News

Victoria's Agropur gets employees thinking about energy efficiency

Lee Griffiths and Brian Moore
Agropur process engineer/energy manager Lee Griffiths (left) poses with plant manager Brian Moore. An all-staff meeting that detailed how much electricity is costing the company has led to a surge of ideas from employees and several big energy efficiency upgrades.

Dairy producer called all-staff meeting to talk numbers with employees

When managers at Agropur Division Natrel sat down recently to do an energy management assessment, they got a surprise.

Based in Victoria, Agropur produces a wide range of dairy products under the familiar brand name Island Farms. Their energy assessment showed that they've done a reasonable job at improving efficiency over the past few years.

But despite having already established senior level buy-in for energy efficiency, the assessment pointed to an area where they were missing out: communication and engagement.

Agropur energy manager Lee Griffiths, an automation and controls specialist, says the news was a surprise.

"My passion was automating an organization; that was forefront in my mind and where I saw a lot of energy management opportunity," says Griffiths.  "And now that I've taken this role on and I've started to live it and read up on it, I realize a lot more effort has to be put on the communication and people side.

"As we get that engagement, then I can properly focus on the automation side, but until we get that, that's where we have to focus."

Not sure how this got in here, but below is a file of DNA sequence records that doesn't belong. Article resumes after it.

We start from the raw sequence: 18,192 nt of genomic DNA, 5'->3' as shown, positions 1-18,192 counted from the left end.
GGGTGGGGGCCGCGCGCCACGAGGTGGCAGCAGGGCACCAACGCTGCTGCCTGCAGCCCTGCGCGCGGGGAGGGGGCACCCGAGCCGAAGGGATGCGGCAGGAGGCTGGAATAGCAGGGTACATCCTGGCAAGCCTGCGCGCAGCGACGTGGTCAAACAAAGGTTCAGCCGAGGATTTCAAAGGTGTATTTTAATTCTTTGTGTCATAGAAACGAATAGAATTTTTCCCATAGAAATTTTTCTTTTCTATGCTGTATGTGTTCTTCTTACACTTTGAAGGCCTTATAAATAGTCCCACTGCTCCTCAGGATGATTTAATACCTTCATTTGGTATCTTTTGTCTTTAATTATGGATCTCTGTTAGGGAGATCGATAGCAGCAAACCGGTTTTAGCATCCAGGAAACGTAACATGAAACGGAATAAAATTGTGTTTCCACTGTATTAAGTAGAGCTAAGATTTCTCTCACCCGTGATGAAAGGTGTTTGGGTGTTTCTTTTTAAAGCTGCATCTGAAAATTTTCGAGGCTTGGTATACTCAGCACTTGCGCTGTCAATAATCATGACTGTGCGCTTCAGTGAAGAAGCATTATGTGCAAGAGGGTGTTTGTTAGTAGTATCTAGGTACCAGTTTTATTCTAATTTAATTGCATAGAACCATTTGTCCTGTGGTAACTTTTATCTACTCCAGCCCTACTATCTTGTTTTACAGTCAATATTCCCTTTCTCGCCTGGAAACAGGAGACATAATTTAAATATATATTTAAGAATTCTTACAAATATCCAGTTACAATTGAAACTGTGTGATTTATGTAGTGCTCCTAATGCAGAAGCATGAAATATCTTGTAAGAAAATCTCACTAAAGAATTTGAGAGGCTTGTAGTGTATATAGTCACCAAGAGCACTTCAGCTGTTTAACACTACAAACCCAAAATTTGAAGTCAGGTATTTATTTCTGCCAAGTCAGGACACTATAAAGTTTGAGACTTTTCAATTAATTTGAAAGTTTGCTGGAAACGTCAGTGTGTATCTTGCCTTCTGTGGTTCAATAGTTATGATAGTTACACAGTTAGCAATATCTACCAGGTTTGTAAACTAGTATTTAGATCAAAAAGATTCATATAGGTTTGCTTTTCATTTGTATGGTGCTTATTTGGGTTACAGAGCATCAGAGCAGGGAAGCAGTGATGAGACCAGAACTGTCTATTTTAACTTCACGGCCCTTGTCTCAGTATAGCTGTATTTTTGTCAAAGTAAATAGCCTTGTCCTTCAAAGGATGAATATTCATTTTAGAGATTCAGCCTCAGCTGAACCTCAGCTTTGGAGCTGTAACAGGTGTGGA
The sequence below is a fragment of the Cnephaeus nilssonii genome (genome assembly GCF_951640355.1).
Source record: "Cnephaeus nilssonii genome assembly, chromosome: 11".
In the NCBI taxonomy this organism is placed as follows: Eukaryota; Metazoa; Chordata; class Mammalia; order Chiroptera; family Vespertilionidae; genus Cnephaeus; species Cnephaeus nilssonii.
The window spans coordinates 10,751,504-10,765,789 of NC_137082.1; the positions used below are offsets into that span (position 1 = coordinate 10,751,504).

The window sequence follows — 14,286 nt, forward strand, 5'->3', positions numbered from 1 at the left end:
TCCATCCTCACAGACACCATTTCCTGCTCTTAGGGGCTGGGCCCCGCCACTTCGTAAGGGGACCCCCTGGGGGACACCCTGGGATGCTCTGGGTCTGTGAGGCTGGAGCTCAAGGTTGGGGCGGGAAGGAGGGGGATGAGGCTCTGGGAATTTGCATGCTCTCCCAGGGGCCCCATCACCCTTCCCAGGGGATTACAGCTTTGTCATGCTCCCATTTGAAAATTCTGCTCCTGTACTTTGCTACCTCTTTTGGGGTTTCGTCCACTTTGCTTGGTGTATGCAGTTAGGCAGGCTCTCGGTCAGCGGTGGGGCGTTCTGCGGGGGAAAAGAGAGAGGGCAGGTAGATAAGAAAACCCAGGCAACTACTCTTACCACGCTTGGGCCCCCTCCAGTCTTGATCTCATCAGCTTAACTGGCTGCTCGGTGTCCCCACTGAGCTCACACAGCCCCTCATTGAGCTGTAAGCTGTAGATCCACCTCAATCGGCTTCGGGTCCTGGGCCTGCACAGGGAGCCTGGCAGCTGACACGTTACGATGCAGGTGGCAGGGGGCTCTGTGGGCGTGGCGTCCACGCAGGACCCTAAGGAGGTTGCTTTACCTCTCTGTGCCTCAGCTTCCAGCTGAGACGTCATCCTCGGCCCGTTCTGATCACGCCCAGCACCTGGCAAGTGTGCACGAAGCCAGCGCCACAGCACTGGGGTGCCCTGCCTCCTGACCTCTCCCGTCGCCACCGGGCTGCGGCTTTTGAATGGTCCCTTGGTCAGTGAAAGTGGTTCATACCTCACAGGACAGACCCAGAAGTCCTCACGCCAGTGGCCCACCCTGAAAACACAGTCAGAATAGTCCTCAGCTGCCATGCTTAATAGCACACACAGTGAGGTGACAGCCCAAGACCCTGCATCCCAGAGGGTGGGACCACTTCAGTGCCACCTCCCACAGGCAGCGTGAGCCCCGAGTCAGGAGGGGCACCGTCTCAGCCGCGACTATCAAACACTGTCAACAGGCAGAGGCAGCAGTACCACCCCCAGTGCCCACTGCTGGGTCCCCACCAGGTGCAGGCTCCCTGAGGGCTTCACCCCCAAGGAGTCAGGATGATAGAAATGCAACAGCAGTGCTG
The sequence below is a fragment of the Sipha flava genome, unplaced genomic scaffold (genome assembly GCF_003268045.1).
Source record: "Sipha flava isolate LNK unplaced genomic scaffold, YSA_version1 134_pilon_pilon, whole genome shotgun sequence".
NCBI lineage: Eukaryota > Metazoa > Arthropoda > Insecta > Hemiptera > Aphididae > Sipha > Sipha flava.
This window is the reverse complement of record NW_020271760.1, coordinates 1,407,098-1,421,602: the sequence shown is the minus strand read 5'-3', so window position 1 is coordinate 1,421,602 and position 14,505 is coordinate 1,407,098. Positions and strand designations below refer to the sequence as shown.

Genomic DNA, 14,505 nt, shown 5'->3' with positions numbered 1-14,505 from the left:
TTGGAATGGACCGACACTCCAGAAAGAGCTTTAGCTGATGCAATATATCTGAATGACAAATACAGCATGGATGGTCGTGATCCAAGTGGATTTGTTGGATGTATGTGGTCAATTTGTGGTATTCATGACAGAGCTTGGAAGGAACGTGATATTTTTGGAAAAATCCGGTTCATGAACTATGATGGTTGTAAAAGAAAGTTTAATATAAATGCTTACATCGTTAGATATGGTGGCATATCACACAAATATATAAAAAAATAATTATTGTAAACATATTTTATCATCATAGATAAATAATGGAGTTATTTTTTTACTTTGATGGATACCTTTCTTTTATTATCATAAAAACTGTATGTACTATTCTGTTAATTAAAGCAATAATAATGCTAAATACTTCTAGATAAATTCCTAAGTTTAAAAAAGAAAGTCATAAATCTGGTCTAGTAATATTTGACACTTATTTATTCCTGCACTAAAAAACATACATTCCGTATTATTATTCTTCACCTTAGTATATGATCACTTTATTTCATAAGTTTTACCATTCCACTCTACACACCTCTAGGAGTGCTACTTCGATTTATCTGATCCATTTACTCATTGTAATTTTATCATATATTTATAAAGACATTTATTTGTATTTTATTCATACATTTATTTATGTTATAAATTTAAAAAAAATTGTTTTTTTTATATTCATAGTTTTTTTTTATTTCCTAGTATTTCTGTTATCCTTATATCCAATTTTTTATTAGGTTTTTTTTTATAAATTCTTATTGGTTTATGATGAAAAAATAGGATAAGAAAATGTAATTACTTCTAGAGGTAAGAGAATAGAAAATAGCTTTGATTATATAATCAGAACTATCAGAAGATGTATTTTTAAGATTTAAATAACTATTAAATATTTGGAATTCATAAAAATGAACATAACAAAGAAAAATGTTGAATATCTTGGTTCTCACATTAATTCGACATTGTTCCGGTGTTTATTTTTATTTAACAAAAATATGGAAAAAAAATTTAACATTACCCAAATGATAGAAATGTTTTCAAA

Showing them the money

Based on the findings, Griffiths focused his first efforts on a presentation to all of Agropur's 220 staff.

The presentation explained the company's new energy management program and reviewed the energy policy. Then, management shared historical data about how much it costs to run the plant in terms of electricity, gas, and water.

"We've never shared with employees those dollar amounts," says Brian Moore, Agropur's plant manager. "I think it was an eye opener for them when we showed what it's costing us in energy costs each year.

"It got the guys thinking, and they're coming up with ideas about how we can save money. Before, it was about how we could save energy – now it's about saving money. It's a little different because everyone can relate to the money part."

Three projects, 1 million kWh to be saved

Agropur is now upgrading the refrigeration controls in its milk plant, matching a previous upgrade in its ice cream plant. It's also assessing the savings a lighting retrofit might offer.

Across those three projects, Griffiths estimates the company will save nearly one million kWh of electricity each year.

The company also made use of BC Hydro expertise and funding to build their new depot in Delta, under the New Plant Design initiative.

Employees engage in savings

The company's new energy team includes six volunteers from across the plant, and ideas are welcome from everyone.

"During the presentation we got 30 or 40 suggestions for places to save energy," says Griffiths. "Some were already on our radar, but it was great to have them coming forward. As we carry out some of those improvements and they see them implemented, we hope we get a lot more as well."

"We brought the management team in, then supervisors, and now employees," says Moore. "It's really important to make sure we keep people involved right through all the employees on the floor because that's where the rubber hits the road.

"We realized that we can do projects, we can put in energy efficient motors and energy efficient machines, but if the buy-in isn't there to make sure we're running that equipment in an energy efficient manner, then we'll not achieve the energy savings we want.

"I knew going into this that we needed the employees to make this work, but going through the process, it's been reinforced 10-fold. Having that shift in culture is probably the most important part of getting to energy efficiency."